Knee replacement surgery/pain at night

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Hi, I had a total knee replacement 8 days ago and I’m finding it really difficult to sleep for more than a couple of hours because of the pain. I’ve been prescribed paracetamol and gabapentin. I was also given tramadol which I’m reluctant to take as I’m allergic to opioids. I’m finding I can’t get comfortable and although I’m dropping off to sleep, it’s broken sleep, and I’m checking the time to see when I can take the next dose of painkillers. Can anyone offer any advice please, is this normal and will it improve as time goes on? Thank you.

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  • PeterJ
    PeterJ Administrator Posts: 906
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    Hello @Millie1967 sorry to hear about your pain from your operation but hopefully it will be better for you once the pain goes and your knee replacement helps your mobility.

    Have a look at our website and also one called escape pain, I've added a couple of links below that hopefully might help

    I hope your pain gets better soon

    Best wishes

    Peter

    Need more help? - call our Helpline on 0800 5200 520 Monday to Friday 9am to 6pm

  • Millie1967
    Millie1967 Member Posts: 5
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    Thanks Peter. I’ve looked at some of the links you’ve included and it’s reassured me.

  • sunnyside2
    sunnyside2 Member Posts: 131
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    Please call your doctor and ask about pain relief- you do not need to suffer. There may well be other options that could be added into the plan which would make the difference

  • frogmorton
    frogmorton Member Posts: 29,565
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    Hi @Millie1967

    I always have a lot of trouble sleeping post op I think most people do.

    It will improve it really will day by day then week by week you will get back to some sort of normal.

    8 days is nothing you have done very very well and should be proud of yourself.

    ((()))

    take care

  • Northernhippy
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    Hi Millie, I had a knee replacement a couple of years ago, the first few weeks were really difficult & I got through them by sleeping whenever I could & not putting myself under any pressure to do anything other than focus on getting the knee moving. I found ice packs & meditation to be the most helpful thing for me.it is a massive operation & takes some time to recover from, give yourself a break, be very nice to yourself & take it easy. Good luck...do the exercises!

  • Chris
    Chris Member Posts: 37
    edited 25. Apr 2021, 19:12
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    Hi Millie i had a partial knee replacement on Monday 19/04/2021. I was ok on the Tuesday morning but once the anaesthetic wore out in my knee the pain was crazy high. It still bad but just take your pain medications to help you do your physio and ice helps me a lot. What i find is weird, my knee now feels really clunky but i guess that's to do with it being twice the size as normal and full of fluid. I hope this helps. All the best in your recovery.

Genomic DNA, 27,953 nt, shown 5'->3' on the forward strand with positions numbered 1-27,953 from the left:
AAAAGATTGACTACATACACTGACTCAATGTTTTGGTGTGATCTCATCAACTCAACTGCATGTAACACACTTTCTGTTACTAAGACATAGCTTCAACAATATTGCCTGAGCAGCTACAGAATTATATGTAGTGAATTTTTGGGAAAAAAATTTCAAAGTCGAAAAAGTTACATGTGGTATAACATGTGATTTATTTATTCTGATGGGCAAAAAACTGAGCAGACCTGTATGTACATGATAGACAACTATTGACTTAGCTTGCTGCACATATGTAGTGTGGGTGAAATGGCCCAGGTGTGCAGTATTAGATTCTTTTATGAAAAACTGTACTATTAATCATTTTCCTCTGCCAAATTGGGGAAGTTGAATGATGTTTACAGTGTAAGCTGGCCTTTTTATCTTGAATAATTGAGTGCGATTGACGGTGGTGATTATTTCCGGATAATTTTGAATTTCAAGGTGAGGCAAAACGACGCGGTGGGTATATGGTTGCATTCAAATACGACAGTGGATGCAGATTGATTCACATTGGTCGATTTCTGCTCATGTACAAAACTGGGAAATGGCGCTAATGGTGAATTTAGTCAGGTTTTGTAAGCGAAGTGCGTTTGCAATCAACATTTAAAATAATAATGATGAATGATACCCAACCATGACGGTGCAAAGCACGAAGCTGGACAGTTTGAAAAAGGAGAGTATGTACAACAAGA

• VLDK
    VLDK Member Posts: 2
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    Hi I’m new here .

    I gad partial knee end of jan 2021. I found the pain very bad at first and sleeping was difficult as I’m a side sleeper. So I was relying on pain killers which I had to ask my GP for after leaving the hospital. They sent me home with Pregabalin(similar to Gabapentin) and morphine! I was already taking Remedine (paracetamol +dihydrocodeine) as I have a trapped nerve in my back. This wasn’t good for my recovery physio as it affected my ability to move my leg. I’ve since had a steroid injection in my back which had proved to be a bad move as it was excruciatingly painful and has done nothing to improve things .. I am due to be signed off on Friday but my knee is downright refusing to straighten out properly and I am beginning to think that I’ll have to accept how it is . I struggle first thing in the morning to get moving properly. So it’s a rush to get to the loo before I have an accident ! On the subject of this has anyone been told by their GP that taking gabapentin or pregabalin a bit dodgy regarding urinary continence etc ?? I find this a bit worrying. If anyone has had any experience te this please reply . But regarding lack of sleep .. it gets better just ice and rest and try and do the exercises. I’ve read it can take over a year to get feeling right. Im hoping for that . I hope everyone out there gets better soon x